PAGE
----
See whether any of my friends are available and engage in a text conversation with them on my phone.
Since I already had a great deal of experience designing IM apps, and with a tight schedule, I jumped into wireframes rather than starting at sketching or the like. I’d also been working on a related project that included a “buddy map” feature and was able to re-use portions of the design. I worked closely with the Product Manager on the requirements.
I spent a considerable amount of time designing – in wireframes – the ability to switch IM conversations directly without having to press Back to get to the list of conversations. Also on the logic of keeping the order dynamically updated without overwhelming the customer with shifting UI elements.
After working through the wireframes, reviewing them with the team and iterating, I proceeded to use the wireframes to create a UX specification for the developers. Also, I worked with a visual designer on crafting a cleaner, appealing final product.
I had help with the visual design, which I appreciated as it turned out looking substantially better than my wireframes. It was much cleaner looking, visually.
AIM was launched on Android, satisfying customer demand. It quickly took off in terms of logins and messaging traffic.
A year or so later AOL redesigned the entire experience, causing a huge uproar on Google Play, with customers giving it 1 star, asking for the old experience back.
AOL Instant Messenger for Android, detailed here, was the last of a long line of mobile instant messaging applications I designed on and off over the course of many years, starting way back working directly with Nokia in 2002 on the first built-in, native mobile IM app over SMS. Indeed, through my extensive work at AOL and the partnerships I had with all the major US carriers (and some outside the US) and major phone manufacturers, my guidelines and requirements ended up driving the user experience of all the first and second generation mobile instant messaging apps. AIM for Android was the first fully touch-oriented interface I designed. I’d collaborated with another team on the design of AIM for Windows Mobile, but that still had to accommodate a stylus (well, OK, Android at this time still had to accommodate a trackball).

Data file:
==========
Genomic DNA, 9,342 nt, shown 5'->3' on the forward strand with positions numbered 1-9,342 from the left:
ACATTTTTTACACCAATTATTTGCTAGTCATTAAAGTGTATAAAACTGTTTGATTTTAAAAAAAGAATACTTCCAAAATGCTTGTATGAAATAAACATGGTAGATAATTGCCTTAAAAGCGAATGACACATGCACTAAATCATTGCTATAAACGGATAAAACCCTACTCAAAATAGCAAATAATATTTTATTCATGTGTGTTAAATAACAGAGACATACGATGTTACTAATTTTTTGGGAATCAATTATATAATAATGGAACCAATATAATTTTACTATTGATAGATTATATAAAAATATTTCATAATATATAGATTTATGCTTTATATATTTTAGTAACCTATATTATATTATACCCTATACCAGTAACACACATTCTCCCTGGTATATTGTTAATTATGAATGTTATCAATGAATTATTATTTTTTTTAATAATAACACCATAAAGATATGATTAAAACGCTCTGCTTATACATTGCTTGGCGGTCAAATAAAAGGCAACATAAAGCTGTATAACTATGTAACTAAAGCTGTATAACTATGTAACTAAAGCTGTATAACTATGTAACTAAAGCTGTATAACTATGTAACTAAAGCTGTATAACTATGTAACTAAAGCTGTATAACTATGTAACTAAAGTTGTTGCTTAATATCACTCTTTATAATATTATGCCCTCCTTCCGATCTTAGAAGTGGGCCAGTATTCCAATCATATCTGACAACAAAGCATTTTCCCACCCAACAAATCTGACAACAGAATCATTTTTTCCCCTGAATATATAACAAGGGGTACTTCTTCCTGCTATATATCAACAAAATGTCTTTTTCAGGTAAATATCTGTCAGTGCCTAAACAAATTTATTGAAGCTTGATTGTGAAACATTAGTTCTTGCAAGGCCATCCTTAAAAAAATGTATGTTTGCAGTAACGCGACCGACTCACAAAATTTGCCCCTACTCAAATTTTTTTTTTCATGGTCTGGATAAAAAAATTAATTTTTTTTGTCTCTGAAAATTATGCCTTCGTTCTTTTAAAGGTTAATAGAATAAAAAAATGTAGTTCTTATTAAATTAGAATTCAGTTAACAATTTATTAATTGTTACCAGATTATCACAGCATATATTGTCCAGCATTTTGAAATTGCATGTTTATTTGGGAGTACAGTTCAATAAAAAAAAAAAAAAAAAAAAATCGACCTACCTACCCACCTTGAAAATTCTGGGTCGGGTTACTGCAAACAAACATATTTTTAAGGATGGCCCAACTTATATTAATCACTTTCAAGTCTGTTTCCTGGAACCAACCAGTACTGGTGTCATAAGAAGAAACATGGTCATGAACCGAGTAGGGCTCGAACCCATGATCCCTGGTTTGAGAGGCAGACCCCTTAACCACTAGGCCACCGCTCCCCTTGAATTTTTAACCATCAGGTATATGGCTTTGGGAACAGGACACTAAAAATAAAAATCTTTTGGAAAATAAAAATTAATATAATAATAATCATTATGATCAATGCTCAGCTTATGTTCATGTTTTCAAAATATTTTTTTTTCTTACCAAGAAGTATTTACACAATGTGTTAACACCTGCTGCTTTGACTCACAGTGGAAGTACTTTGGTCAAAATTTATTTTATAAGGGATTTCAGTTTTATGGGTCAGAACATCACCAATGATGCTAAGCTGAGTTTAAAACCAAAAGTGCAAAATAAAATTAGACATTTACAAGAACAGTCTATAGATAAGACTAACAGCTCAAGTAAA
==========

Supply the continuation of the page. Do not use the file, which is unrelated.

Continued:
One of the most challenging aspects of designing mobile IM had to do with conversation management. Conversations were maintained as separate entities from the Buddy List, much more transient. I co-designed the logic for how they were dynamically re-ordered based on activity (patented by AOL). In even older IM apps, including the ones I’d designed, the customer had to return to the list of conversations to switch to a conversation with a different buddy. With the advent of the larger touch screen – yes, 320×480 was considered a larger mobile screen at one point – I wanted to provide the switching function directly within each conversation, so I designed a ribbon that sat at the top of the screen that would populate with your buddy’s images. Tap someone’s image to switch to that conversation. At the time of this project, there were no dedicated researchers available, so I ended up using my knowledge, skills and experience to design, conduct and report on the findings, iterating the design as needed. Unfortunately, the Buddy Map feature never made it in. Location-based IM and presence could’ve been a contender.